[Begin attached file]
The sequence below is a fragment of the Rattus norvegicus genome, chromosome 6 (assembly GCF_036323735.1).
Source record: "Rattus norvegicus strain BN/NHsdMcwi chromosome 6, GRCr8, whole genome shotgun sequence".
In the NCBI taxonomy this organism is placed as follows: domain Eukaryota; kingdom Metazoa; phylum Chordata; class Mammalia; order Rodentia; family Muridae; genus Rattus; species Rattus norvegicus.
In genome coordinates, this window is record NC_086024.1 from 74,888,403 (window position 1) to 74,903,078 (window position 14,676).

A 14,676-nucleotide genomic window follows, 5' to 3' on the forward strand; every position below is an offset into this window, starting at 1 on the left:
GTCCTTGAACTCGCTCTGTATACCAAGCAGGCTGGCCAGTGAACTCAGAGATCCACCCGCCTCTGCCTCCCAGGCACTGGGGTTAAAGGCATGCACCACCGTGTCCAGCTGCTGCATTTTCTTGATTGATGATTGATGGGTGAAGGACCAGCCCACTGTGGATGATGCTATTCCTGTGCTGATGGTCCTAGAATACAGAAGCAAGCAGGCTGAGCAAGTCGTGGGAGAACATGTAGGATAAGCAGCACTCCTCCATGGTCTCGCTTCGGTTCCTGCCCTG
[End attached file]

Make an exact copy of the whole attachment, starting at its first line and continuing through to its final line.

The sequence below is a fragment of the Rattus norvegicus genome, chromosome 6 (assembly GCF_036323735.1).
Source record: "Rattus norvegicus strain BN/NHsdMcwi chromosome 6, GRCr8, whole genome shotgun sequence".
In the NCBI taxonomy this organism is placed as follows: domain Eukaryota; kingdom Metazoa; phylum Chordata; class Mammalia; order Rodentia; family Muridae; genus Rattus; species Rattus norvegicus.
In genome coordinates, this window is record NC_086024.1 from 74,888,403 (window position 1) to 74,903,078 (window position 14,676).

A 14,676-nucleotide genomic window follows, 5' to 3' on the forward strand; every position below is an offset into this window, starting at 1 on the left:
GTCCTTGAACTCGCTCTGTATACCAAGCAGGCTGGCCAGTGAACTCAGAGATCCACCCGCCTCTGCCTCCCAGGCACTGGGGTTAAAGGCATGCACCACCGTGTCCAGCTGCTGCATTTTCTTGATTGATGATTGATGGGTGAAGGACCAGCCCACTGTGGATGATGCTATTCCTGTGCTGATGGTCCTAGAATACAGAAGCAAGCAGGCTGAGCAAGTCGTGGGAGAACATGTAGGATAAGCAGCACTCCTCCATGGTCTCGCTTCGGTTCCTGCCCTG